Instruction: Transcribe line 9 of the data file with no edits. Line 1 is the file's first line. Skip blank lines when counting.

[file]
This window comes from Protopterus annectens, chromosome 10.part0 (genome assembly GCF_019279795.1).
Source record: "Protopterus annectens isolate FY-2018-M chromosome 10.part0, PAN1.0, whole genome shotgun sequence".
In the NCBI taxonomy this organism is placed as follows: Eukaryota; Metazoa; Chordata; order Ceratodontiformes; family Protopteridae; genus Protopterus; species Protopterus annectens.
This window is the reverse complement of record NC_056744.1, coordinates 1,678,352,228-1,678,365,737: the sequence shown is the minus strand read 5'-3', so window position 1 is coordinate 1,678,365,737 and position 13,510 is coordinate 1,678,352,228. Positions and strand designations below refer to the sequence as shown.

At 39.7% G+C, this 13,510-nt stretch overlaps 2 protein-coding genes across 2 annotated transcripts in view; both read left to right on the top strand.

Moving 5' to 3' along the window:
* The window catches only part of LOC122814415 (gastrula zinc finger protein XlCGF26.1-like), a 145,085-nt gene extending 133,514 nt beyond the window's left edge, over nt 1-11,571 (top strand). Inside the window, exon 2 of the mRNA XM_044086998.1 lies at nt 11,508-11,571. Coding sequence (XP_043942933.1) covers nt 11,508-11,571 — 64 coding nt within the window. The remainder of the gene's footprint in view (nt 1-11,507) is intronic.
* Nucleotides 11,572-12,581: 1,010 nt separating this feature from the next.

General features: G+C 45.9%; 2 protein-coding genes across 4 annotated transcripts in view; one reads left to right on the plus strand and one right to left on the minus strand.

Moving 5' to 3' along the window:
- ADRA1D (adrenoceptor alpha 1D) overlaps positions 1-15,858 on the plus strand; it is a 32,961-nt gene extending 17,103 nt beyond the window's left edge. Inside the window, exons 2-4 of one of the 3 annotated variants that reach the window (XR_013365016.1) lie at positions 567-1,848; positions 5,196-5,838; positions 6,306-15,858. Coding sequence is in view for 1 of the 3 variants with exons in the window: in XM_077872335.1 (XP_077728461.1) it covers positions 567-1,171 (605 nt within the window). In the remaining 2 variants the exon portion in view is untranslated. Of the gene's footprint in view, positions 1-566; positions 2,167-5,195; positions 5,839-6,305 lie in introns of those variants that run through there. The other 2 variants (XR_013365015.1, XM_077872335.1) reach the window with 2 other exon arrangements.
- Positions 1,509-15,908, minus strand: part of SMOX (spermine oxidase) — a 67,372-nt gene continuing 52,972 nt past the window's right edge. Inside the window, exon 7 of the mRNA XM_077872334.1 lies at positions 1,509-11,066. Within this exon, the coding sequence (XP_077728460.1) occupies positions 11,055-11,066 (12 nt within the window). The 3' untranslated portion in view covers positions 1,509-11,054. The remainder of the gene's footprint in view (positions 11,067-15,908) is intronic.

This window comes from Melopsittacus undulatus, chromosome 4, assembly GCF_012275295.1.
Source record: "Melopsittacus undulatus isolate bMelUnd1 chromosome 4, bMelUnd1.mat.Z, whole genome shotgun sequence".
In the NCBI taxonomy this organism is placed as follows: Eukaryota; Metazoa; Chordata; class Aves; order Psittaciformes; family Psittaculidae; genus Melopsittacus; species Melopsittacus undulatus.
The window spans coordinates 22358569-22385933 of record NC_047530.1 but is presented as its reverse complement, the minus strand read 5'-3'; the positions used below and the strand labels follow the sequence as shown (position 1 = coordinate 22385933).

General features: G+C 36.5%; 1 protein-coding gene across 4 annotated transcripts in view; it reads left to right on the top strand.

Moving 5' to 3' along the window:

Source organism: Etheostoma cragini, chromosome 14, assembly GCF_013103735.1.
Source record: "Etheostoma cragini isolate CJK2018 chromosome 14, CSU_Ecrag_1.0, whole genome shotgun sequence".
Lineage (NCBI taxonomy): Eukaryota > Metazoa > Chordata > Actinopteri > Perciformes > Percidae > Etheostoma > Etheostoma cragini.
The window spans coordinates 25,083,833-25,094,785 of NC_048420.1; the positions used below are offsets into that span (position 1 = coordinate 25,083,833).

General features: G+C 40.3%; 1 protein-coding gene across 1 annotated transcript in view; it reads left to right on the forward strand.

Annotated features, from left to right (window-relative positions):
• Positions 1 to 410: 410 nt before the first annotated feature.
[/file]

General features: G+C 45.9%; 2 protein-coding genes across 4 annotated transcripts in view; one reads left to right on the plus strand and one right to left on the minus strand.